Spotlight on Research for 2002

November 2002 (historical)

Faulty Gene is Key to Understanding Myotonic Dystrophy

By Katie Lai

After much mystery, researchers funded by the National Institute of Arthritis and Musculoskeletal and Skin Diseases have succeeded in linking the gene defect in myotonic dystrophy (DM) to its biological malfunction. Their findings emphasize how misreading of a gene can lead to improper conduction of electrical impulses in skeletal muscle.

Two different studies were completed. Thomas A. Cooper, M.D., and his team of scientists at Baylor College of Medicine in Texas examined tissue samples from skeletal muscle in patients with myotonic dystrophy. The results revealed that extra genetic material caused by the defect in the DNA sequence affects the chloride channels that control muscle relaxation.

In New York, at the University of Rochester, Charles A. Thornton, M.D., and his colleagues measured electrochemical muscle impulses in a mouse model of the disease. The results indicated that the genetic defect affects the conductance of electrical signals, resulting in delayed muscle control. People with DM have the normal gene with additional information that interferes with the translation of proteins. While further study still needs to be done, these findings are a key step in understanding the causes of muscular dystrophies.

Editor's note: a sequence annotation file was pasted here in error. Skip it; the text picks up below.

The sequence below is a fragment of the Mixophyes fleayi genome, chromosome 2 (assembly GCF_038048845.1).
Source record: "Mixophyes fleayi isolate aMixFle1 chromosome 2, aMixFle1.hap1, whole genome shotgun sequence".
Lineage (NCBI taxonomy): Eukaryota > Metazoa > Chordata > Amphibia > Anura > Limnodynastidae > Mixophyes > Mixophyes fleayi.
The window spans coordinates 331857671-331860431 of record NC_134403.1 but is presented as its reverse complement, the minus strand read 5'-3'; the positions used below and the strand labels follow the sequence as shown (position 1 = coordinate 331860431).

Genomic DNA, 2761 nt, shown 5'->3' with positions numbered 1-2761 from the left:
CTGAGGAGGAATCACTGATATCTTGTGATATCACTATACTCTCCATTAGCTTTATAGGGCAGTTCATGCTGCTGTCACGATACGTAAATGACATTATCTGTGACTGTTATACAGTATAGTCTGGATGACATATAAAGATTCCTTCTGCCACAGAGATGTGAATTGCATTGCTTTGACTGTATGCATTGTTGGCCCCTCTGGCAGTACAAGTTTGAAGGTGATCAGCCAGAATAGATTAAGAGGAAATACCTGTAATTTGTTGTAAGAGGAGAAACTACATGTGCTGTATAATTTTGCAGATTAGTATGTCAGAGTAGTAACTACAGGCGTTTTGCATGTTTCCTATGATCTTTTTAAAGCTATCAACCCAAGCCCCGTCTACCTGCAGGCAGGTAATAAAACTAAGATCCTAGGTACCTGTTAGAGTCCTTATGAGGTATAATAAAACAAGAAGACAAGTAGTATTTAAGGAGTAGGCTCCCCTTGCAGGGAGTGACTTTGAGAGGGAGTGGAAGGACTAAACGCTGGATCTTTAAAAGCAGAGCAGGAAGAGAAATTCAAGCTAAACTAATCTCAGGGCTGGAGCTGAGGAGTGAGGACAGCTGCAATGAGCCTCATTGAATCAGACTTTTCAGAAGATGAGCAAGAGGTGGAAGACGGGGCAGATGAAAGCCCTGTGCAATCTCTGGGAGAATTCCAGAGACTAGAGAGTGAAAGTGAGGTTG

Myotonic dystrophy belongs to a group of genetic diseases called muscular dystrophies characterized by progressive weakness and degeneration of the skeletal or voluntary muscles that control movement. Tens of thousands of people in the United States are affected. An early sign of DM is delayed skeletal muscle relaxation following voluntary contraction.

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Charlet NB, Savkur RS, Singh G, Philips AV, Grice EA, Cooper TA. Loss of the muscle-specific chloride channel in type 1 myotonic dystrophy due to misregulated alternative splicing. Molecular Cell 2002;10:45-53.

Mankodi A, Takahashi MP, Jiang H, Beck CL, Bowers WJ, Moxely RT, Cannon SC, Thorton CA. Expanded CUG repeats trigger aberrant splicing of CIC-1 chloride channel pre-mRNA and hyperexcitability of skeletal muscle in myotonic dystrophy. Molecular Cell 2002;10:35-43.